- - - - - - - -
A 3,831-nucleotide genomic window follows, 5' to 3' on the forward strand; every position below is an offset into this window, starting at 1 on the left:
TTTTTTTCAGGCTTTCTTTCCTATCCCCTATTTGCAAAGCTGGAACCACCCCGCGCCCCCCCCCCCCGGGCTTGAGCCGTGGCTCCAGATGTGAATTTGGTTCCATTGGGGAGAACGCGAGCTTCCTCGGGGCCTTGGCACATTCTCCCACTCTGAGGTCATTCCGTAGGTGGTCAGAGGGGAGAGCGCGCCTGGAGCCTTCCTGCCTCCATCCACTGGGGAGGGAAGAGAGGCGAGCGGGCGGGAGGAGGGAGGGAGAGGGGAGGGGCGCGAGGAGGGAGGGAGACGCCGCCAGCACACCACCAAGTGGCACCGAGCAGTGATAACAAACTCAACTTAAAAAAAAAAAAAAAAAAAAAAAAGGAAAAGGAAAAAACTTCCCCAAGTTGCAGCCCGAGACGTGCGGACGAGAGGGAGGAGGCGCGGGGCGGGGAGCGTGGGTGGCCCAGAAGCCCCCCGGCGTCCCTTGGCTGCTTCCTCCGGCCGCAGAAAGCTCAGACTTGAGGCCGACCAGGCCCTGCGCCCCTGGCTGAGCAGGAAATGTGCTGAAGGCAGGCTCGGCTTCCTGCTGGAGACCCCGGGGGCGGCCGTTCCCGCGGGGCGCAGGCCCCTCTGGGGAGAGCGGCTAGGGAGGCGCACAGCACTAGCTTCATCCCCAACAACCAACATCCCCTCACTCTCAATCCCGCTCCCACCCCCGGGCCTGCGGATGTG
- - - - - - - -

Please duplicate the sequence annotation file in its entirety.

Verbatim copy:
A 3,831-nucleotide genomic window follows, 5' to 3' on the forward strand; every position below is an offset into this window, starting at 1 on the left:
TTTTTTTCAGGCTTTCTTTCCTATCCCCTATTTGCAAAGCTGGAACCACCCCGCGCCCCCCCCCCCCGGGCTTGAGCCGTGGCTCCAGATGTGAATTTGGTTCCATTGGGGAGAACGCGAGCTTCCTCGGGGCCTTGGCACATTCTCCCACTCTGAGGTCATTCCGTAGGTGGTCAGAGGGGAGAGCGCGCCTGGAGCCTTCCTGCCTCCATCCACTGGGGAGGGAAGAGAGGCGAGCGGGCGGGAGGAGGGAGGGAGAGGGGAGGGGCGCGAGGAGGGAGGGAGACGCCGCCAGCACACCACCAAGTGGCACCGAGCAGTGATAACAAACTCAACTTAAAAAAAAAAAAAAAAAAAAAAAAGGAAAAGGAAAAAACTTCCCCAAGTTGCAGCCCGAGACGTGCGGACGAGAGGGAGGAGGCGCGGGGCGGGGAGCGTGGGTGGCCCAGAAGCCCCCCGGCGTCCCTTGGCTGCTTCCTCCGGCCGCAGAAAGCTCAGACTTGAGGCCGACCAGGCCCTGCGCCCCTGGCTGAGCAGGAAATGTGCTGAAGGCAGGCTCGGCTTCCTGCTGGAGACCCCGGGGGCGGCCGTTCCCGCGGGGCGCAGGCCCCTCTGGGGAGAGCGGCTAGGGAGGCGCACAGCACTAGCTTCATCCCCAACAACCAACATCCCCTCACTCTCAATCCCGCTCCCACCCCCGGGCCTGCGGATGTG